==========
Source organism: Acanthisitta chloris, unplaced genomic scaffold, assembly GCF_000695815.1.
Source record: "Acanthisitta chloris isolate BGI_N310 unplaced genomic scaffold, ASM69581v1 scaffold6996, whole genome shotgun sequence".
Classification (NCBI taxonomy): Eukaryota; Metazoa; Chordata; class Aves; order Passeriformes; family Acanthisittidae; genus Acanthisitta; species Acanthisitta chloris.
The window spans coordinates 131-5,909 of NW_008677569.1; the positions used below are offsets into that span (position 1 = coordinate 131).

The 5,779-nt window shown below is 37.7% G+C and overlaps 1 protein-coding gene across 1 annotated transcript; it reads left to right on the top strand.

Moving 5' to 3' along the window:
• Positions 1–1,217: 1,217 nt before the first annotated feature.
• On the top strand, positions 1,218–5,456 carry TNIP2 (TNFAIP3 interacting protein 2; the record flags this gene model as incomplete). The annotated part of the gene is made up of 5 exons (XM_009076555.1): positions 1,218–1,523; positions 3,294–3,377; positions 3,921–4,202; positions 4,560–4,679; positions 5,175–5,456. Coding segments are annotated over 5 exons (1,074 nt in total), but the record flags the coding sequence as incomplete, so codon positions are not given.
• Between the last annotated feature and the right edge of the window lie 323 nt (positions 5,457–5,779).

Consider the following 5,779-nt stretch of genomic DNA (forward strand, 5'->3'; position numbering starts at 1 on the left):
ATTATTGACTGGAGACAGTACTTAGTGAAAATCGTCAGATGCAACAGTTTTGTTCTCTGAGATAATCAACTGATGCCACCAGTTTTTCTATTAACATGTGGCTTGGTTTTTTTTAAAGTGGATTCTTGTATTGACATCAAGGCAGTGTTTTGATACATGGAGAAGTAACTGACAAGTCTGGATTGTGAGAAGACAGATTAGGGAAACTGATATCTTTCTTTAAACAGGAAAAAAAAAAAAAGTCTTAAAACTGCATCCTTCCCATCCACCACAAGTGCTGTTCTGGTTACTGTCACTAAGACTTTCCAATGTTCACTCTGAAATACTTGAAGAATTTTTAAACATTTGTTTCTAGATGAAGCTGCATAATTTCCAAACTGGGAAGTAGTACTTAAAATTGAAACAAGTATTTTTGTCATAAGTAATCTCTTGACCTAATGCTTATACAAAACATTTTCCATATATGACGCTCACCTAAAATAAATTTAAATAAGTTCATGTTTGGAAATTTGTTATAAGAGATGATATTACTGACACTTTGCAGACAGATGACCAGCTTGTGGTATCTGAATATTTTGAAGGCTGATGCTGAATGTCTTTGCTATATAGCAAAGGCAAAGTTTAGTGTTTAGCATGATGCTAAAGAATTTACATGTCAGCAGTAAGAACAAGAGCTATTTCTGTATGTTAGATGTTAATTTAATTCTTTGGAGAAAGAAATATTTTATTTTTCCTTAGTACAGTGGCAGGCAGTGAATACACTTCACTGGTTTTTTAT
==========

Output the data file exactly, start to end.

Source organism: Acanthisitta chloris, unplaced genomic scaffold, assembly GCF_000695815.1.
Source record: "Acanthisitta chloris isolate BGI_N310 unplaced genomic scaffold, ASM69581v1 scaffold6996, whole genome shotgun sequence".
Classification (NCBI taxonomy): Eukaryota; Metazoa; Chordata; class Aves; order Passeriformes; family Acanthisittidae; genus Acanthisitta; species Acanthisitta chloris.
The window spans coordinates 131-5,909 of NW_008677569.1; the positions used below are offsets into that span (position 1 = coordinate 131).

The 5,779-nt window shown below is 37.7% G+C and overlaps 1 protein-coding gene across 1 annotated transcript; it reads left to right on the top strand.

Moving 5' to 3' along the window:
• Positions 1–1,217: 1,217 nt before the first annotated feature.
• On the top strand, positions 1,218–5,456 carry TNIP2 (TNFAIP3 interacting protein 2; the record flags this gene model as incomplete). The annotated part of the gene is made up of 5 exons (XM_009076555.1): positions 1,218–1,523; positions 3,294–3,377; positions 3,921–4,202; positions 4,560–4,679; positions 5,175–5,456. Coding segments are annotated over 5 exons (1,074 nt in total), but the record flags the coding sequence as incomplete, so codon positions are not given.
• Between the last annotated feature and the right edge of the window lie 323 nt (positions 5,457–5,779).

Consider the following 5,779-nt stretch of genomic DNA (forward strand, 5'->3'; position numbering starts at 1 on the left):
ATTATTGACTGGAGACAGTACTTAGTGAAAATCGTCAGATGCAACAGTTTTGTTCTCTGAGATAATCAACTGATGCCACCAGTTTTTCTATTAACATGTGGCTTGGTTTTTTTTAAAGTGGATTCTTGTATTGACATCAAGGCAGTGTTTTGATACATGGAGAAGTAACTGACAAGTCTGGATTGTGAGAAGACAGATTAGGGAAACTGATATCTTTCTTTAAACAGGAAAAAAAAAAAAAGTCTTAAAACTGCATCCTTCCCATCCACCACAAGTGCTGTTCTGGTTACTGTCACTAAGACTTTCCAATGTTCACTCTGAAATACTTGAAGAATTTTTAAACATTTGTTTCTAGATGAAGCTGCATAATTTCCAAACTGGGAAGTAGTACTTAAAATTGAAACAAGTATTTTTGTCATAAGTAATCTCTTGACCTAATGCTTATACAAAACATTTTCCATATATGACGCTCACCTAAAATAAATTTAAATAAGTTCATGTTTGGAAATTTGTTATAAGAGATGATATTACTGACACTTTGCAGACAGATGACCAGCTTGTGGTATCTGAATATTTTGAAGGCTGATGCTGAATGTCTTTGCTATATAGCAAAGGCAAAGTTTAGTGTTTAGCATGATGCTAAAGAATTTACATGTCAGCAGTAAGAACAAGAGCTATTTCTGTATGTTAGATGTTAATTTAATTCTTTGGAGAAAGAAATATTTTATTTTTCCTTAGTACAGTGGCAGGCAGTGAATACACTTCACTGGTTTTTTAT